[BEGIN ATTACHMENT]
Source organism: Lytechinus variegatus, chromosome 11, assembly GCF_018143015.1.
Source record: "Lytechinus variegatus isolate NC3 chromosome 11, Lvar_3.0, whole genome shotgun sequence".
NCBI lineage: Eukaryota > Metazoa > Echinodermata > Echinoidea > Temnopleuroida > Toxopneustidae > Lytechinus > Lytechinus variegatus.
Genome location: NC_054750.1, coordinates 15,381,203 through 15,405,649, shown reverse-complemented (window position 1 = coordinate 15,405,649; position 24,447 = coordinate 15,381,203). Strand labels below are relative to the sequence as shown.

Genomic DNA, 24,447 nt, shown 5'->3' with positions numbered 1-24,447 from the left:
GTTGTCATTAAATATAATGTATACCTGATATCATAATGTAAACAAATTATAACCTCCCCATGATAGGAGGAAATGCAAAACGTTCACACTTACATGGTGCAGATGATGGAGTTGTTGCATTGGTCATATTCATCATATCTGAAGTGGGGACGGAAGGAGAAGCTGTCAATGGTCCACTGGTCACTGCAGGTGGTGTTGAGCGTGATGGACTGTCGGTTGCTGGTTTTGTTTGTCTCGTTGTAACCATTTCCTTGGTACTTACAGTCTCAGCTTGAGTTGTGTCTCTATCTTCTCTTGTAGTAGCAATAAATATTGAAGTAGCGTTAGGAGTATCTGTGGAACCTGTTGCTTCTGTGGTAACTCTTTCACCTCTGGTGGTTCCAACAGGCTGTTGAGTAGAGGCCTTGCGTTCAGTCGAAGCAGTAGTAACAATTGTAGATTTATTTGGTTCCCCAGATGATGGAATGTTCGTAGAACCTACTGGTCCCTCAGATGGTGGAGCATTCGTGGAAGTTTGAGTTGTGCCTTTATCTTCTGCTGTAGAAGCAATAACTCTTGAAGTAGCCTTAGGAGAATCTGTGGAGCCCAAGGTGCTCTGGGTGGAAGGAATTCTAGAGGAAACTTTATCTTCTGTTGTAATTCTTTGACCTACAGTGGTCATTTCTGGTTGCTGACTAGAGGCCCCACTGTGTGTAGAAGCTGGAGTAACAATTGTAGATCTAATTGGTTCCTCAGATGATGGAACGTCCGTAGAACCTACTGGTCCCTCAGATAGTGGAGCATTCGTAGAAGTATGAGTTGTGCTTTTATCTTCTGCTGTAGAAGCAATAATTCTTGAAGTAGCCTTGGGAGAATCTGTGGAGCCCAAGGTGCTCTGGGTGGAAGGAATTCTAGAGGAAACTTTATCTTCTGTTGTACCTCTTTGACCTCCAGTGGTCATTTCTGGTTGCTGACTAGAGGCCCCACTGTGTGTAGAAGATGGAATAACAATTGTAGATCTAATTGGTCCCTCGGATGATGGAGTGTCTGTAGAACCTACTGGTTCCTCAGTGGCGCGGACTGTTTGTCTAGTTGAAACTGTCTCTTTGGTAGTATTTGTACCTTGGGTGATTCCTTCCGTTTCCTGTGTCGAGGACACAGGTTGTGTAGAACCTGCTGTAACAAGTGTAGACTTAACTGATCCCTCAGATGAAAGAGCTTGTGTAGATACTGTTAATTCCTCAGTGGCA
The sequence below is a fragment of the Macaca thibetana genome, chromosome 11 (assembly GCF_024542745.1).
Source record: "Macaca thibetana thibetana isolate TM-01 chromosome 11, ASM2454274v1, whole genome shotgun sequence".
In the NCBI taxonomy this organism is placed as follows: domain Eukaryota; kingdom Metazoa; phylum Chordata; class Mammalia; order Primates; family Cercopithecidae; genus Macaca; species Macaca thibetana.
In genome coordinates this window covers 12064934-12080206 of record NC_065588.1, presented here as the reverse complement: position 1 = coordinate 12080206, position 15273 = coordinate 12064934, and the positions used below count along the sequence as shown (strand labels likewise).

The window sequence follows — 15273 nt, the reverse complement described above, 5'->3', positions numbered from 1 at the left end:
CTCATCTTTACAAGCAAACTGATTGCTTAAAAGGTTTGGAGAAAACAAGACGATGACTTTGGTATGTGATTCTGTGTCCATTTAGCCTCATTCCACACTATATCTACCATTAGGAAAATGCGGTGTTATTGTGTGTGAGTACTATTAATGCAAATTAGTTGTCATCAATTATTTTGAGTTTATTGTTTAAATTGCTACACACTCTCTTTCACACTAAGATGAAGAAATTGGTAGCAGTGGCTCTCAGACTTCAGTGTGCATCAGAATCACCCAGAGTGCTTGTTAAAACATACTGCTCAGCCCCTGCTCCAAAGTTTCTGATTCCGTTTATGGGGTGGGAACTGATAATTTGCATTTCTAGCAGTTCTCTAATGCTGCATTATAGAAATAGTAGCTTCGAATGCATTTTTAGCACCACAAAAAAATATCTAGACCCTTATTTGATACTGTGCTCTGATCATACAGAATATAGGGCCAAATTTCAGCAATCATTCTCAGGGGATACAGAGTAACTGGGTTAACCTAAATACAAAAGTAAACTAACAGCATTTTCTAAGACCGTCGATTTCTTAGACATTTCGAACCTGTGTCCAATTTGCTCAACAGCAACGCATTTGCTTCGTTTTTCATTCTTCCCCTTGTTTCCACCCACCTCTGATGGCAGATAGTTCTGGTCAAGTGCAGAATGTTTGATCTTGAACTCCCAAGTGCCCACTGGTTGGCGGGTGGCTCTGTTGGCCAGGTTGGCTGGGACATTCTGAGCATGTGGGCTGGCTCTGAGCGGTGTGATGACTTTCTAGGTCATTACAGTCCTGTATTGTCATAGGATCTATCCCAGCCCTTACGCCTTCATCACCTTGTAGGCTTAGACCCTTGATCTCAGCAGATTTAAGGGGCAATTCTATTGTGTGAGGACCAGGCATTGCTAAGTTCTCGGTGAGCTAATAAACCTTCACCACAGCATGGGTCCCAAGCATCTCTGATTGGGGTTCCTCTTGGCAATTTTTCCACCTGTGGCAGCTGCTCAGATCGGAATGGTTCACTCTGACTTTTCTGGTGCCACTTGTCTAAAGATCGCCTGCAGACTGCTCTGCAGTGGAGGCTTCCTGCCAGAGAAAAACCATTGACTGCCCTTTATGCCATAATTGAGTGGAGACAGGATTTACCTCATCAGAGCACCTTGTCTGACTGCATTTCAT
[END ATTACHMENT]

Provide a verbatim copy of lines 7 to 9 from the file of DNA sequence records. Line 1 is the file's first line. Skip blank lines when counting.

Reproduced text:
The sequence below is a fragment of the Macaca thibetana genome, chromosome 11 (assembly GCF_024542745.1).
Source record: "Macaca thibetana thibetana isolate TM-01 chromosome 11, ASM2454274v1, whole genome shotgun sequence".
In the NCBI taxonomy this organism is placed as follows: domain Eukaryota; kingdom Metazoa; phylum Chordata; class Mammalia; order Primates; family Cercopithecidae; genus Macaca; species Macaca thibetana.